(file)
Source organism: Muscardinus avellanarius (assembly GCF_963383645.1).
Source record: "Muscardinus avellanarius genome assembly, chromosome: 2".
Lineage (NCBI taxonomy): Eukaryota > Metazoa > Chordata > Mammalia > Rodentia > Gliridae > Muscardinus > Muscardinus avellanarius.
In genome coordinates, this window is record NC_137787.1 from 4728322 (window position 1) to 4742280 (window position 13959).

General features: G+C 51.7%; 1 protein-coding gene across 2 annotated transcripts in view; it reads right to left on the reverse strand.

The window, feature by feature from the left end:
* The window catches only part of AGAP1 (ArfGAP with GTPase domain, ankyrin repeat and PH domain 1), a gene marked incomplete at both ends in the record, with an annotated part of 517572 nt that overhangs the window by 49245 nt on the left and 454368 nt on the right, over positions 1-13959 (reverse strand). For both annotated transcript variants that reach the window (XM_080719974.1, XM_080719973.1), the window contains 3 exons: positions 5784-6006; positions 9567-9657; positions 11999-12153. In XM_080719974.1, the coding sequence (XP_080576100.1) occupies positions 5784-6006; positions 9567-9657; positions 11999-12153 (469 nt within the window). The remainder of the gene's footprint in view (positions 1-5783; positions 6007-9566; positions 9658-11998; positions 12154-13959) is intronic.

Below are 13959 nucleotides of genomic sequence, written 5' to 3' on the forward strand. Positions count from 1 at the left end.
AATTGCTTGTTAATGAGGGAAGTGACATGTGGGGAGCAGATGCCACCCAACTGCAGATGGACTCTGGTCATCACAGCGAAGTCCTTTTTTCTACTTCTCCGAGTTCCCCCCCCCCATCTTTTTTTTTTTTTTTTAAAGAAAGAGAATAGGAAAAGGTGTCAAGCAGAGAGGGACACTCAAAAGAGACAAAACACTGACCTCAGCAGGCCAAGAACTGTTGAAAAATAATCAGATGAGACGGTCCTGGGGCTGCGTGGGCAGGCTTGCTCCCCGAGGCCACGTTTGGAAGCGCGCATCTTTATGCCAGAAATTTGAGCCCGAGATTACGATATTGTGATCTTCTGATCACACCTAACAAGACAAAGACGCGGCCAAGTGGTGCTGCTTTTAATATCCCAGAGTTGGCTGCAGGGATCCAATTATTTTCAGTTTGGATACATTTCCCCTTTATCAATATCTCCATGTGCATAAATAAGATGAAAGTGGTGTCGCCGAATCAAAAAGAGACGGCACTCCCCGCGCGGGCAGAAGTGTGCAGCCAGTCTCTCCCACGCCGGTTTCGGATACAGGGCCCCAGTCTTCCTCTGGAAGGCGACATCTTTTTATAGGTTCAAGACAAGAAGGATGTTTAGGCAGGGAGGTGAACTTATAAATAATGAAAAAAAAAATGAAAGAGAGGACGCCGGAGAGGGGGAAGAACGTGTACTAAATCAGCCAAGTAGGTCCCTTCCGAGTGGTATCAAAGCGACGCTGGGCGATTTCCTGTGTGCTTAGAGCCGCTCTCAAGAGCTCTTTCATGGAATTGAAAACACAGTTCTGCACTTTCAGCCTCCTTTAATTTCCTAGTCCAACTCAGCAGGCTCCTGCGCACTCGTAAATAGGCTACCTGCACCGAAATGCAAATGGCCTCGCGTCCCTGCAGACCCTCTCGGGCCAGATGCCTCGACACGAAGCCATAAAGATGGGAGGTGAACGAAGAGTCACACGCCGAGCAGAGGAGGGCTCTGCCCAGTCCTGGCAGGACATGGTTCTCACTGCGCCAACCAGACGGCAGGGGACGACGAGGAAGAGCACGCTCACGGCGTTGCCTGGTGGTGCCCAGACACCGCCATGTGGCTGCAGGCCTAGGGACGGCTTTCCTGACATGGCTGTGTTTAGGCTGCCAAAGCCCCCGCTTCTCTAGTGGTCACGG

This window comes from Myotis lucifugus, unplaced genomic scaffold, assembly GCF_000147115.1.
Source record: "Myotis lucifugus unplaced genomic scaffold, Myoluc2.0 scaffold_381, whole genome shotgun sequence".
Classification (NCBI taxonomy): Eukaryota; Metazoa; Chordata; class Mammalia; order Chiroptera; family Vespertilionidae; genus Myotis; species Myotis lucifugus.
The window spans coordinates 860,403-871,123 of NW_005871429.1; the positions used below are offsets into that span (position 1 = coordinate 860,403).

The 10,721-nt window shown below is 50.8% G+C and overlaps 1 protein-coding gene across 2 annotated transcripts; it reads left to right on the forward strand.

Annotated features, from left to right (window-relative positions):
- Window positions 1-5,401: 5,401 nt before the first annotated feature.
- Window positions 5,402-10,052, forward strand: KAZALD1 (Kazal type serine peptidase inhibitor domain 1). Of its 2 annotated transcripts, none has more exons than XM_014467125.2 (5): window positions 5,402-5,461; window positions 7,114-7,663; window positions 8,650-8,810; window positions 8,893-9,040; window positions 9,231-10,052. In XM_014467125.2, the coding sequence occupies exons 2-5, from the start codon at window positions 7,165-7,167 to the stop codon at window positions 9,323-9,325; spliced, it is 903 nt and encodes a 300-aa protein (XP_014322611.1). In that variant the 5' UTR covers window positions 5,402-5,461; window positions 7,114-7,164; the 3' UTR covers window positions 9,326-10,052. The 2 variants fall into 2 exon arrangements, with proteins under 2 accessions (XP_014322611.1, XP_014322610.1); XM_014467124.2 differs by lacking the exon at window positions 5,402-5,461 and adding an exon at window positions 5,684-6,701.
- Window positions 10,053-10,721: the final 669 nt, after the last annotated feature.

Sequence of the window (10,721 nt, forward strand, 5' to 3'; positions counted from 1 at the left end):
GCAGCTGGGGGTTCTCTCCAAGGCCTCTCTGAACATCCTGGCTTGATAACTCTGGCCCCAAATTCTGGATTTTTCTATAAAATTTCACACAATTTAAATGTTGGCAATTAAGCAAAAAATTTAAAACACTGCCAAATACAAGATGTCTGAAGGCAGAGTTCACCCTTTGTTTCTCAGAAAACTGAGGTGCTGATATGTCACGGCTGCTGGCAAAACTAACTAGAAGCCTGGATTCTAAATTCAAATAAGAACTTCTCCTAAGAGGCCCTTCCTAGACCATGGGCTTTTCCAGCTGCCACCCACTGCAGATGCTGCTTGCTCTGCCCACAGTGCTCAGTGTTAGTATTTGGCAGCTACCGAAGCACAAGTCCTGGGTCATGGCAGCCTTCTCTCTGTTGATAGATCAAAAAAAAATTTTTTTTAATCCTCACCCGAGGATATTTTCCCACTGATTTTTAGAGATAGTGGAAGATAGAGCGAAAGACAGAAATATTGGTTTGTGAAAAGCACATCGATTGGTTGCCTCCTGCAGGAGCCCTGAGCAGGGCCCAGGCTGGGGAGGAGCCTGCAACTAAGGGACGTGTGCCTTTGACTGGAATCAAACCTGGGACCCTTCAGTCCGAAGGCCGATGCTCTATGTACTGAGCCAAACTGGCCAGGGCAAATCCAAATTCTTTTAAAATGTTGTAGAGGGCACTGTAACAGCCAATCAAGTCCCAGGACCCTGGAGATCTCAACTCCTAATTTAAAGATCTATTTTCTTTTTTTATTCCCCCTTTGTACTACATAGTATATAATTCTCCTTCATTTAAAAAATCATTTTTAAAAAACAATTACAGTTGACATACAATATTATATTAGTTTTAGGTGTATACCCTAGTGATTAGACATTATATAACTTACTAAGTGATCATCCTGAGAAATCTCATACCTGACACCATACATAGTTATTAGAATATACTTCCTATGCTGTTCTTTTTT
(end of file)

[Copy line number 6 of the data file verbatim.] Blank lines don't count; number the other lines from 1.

The window, feature by feature from the left end: